Tuesday, May 06, 2014
NORTHAMPTON — Minutes after Jeb Daly admitted he killed Jessica Dana at her Huntington home in 2012, a judge heard from her oldest son, who was 10 when his mother was strangled.
Dana’s mother, Cheryl Stoothoff, stood in court Monday and in a quiet, steady voice, read a statement she attributed to her grandson.
“I feel a lot of anger because I don’t have a mother anymore. There is no mom to tuck me in at night, or to tell me that she loves me or give me hugs and kisses,” she read on behalf of the boy. “Worst of all, my brother and sister can’t see her and know how great a person she was. I always wake up startled and scared.”
Dana’s three children were not in the courtroom for Daly’s change of plea, but many other family members were present for the hourlong hearing that included emotional testimony and sobbing relatives.
Stoothoff described her own devastating loss. “This is something I thought I’d never have to do, writing an impact statement about how I feel about the murder of my own daughter,” she said. On Stoothoff’s left hand is a tattoo whose design is purple and black star with her daughter’s signature, copied from the last Mother’s Day card she received from her.
Stoothoff said Dana was born 10 weeks premature and was given last rites when she was two days old.
“Jessica had to fight for her life from day one,” she said.
She described her daughter as beautiful and kind-hearted and spoke about the impact her death has had on her grandchildren.
“Our 3-year-old grandson cries, ‘I want my mommy back,’” Stoothoff said.
“Whatever did they do to deserve this kind of life?” she said.
“I have cried every day since Jessica died, and I will continue to do so for the rest of my life,” Stoothoff said.
Daly, 38, pleaded guilty Monday in Hampshire Superior Court to second-degree murder and misleading police in connection with the strangulation and beating death of Dana on June 22, 2012. He was sentenced to life in prison as part of an agreed-upon plea deal between prosecutors and his attorney, Alan Rubin of the Committee for Public Counsel Services.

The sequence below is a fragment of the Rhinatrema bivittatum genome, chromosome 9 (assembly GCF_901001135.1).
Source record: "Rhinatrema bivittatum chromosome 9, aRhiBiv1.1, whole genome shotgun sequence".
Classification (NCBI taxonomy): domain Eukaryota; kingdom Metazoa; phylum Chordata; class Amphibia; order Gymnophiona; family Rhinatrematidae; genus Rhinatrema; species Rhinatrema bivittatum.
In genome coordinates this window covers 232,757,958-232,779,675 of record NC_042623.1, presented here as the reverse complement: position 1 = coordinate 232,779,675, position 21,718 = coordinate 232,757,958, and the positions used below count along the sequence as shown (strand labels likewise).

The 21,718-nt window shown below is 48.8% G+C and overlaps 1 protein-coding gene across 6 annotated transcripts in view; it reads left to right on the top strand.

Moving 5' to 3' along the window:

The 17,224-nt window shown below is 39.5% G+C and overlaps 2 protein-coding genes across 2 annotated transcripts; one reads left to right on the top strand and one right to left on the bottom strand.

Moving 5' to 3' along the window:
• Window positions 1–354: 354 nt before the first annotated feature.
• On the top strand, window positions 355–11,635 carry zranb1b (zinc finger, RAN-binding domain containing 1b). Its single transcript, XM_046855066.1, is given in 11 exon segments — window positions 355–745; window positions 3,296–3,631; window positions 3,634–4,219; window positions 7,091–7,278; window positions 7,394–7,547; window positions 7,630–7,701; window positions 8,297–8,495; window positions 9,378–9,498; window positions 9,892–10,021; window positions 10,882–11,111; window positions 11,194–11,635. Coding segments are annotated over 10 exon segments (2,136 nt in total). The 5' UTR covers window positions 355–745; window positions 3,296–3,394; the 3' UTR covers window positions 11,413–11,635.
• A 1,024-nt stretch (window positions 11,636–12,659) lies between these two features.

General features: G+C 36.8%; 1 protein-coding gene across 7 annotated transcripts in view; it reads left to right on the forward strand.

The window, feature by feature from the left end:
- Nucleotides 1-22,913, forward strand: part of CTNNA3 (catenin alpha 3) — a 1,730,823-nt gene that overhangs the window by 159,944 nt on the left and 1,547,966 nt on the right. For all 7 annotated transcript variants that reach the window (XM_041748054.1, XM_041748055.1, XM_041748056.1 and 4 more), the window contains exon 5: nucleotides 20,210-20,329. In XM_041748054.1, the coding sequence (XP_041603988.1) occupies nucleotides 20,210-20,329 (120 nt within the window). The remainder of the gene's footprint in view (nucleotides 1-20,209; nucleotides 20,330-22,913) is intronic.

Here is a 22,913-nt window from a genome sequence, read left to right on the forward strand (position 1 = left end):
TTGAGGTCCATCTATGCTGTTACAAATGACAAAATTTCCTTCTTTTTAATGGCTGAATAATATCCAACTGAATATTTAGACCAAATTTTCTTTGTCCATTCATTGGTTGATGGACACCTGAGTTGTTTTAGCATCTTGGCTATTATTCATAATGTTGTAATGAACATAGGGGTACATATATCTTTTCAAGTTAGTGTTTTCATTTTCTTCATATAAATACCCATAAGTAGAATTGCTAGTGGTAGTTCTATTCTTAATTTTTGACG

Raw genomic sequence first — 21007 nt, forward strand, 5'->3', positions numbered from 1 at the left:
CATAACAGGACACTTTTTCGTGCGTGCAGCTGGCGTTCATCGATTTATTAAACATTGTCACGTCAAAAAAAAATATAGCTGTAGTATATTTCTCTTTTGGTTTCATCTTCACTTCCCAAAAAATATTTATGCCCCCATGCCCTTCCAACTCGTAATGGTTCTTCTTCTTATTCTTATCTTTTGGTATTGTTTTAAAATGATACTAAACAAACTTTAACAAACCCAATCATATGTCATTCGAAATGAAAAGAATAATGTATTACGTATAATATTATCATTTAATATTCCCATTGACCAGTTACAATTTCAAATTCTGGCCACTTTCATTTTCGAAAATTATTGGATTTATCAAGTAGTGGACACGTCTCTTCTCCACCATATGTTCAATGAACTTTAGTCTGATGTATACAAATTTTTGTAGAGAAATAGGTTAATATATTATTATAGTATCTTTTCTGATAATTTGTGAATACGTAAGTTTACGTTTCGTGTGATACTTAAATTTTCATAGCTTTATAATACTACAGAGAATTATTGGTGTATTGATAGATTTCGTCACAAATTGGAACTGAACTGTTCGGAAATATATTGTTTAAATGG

When asked by Judge Bertha Josephson why he was changing his plea to guilty, Daly said, “I don’t want to drag her family or my family through the circus of a trial, because I did it. I’m guilty.”
Daly, who was given credit for 679 days of time served in custody, will be eligible to petition for parole in 15 years. Parole requests are granted at the discretion of the state’s Parole Board.
In court Monday, Assistant Northwestern District Attorney Jeremy Bucci, described the injuries Dana suffered the night she was killed, which included blows to the head and being strangled hard enough to break her neck in three places. Several people in court sobbed as Bucci described the injuries that ended Dana’s life.
Dana, who would have turned 32 on May 17, had two children with Daly and one child from a previous relationship. All three children are in the care of family members.
In a press conference following the hearing, Bucci said the plea change was supported by the family.
“While his convictions represent justice for this community, they are nevertheless a reminder of the loss that Miss Dana’s family and friends suffered and continue to endure each day,” Bucci said. “This murder is a tragic example of how domestic violence can destroy a family.”
The couple had moved into the Rocky Brook Drive home in Huntington with money borrowed from Dana’s parents, he said. They were making small payments to repay that debt.
He said Daly had fallen behind on the rent, had a federal tax lien imposed on him for failure to pay income tax that used up a significant portion of his paycheck, and had received an eviction notice.
Daly’s cocaine use was also a source of discontent between the couple, he said. Daly had made arrangements to have an acquaintance take his debit card, withdraw money with it, and make a cocaine purchase for him the night of June 22, prosecutors said.
That night, the couple invited friends to their house for drinks. After the guests left, Daly and Dana began arguing, prosecutors said. He was the last adult to be seen with her .
Bucci said the argument began over some missing cigarette lighters, then escalated and covered other topics like the couple’s finances and Daly’s drug use.
The following day when Dana’s mother arrived at the house, Bucci said, Daly was alone with the three children. He told her that Dana had left the house the previous night after a fight and hadn’t returned, although she had left her shoes, purse, phone and the children behind.
Daly agreed to call police later that day at the insistence of Dana’s family after she still had not been seen or heard from.
The next day, June 24, police at the couple’s home were interviewing Daly when friends searching behind the house found Dana’s body hidden under a tarp beneath a brush pile wrapped in blankets and stuffed in a cardboard box that originally held an inflatable pool.
Police said that once the body was discovered, Daly became extremely nervous and fled into the woods, setting off a manhunt involving police helicopters and search dogs that lasted into the evening.
Daly contacted a family member via text message about 7:15 p.m. asking to be picked up so he could “turn himself in,” according to state police.
At about 9 p.m., arrangements were made to pick Daly up at the corner of Lowell Lane and Kennedy Drive in Huntington, where he was taken into custody, police said.
Bob Dunn can be reached at firstname.lastname@example.org.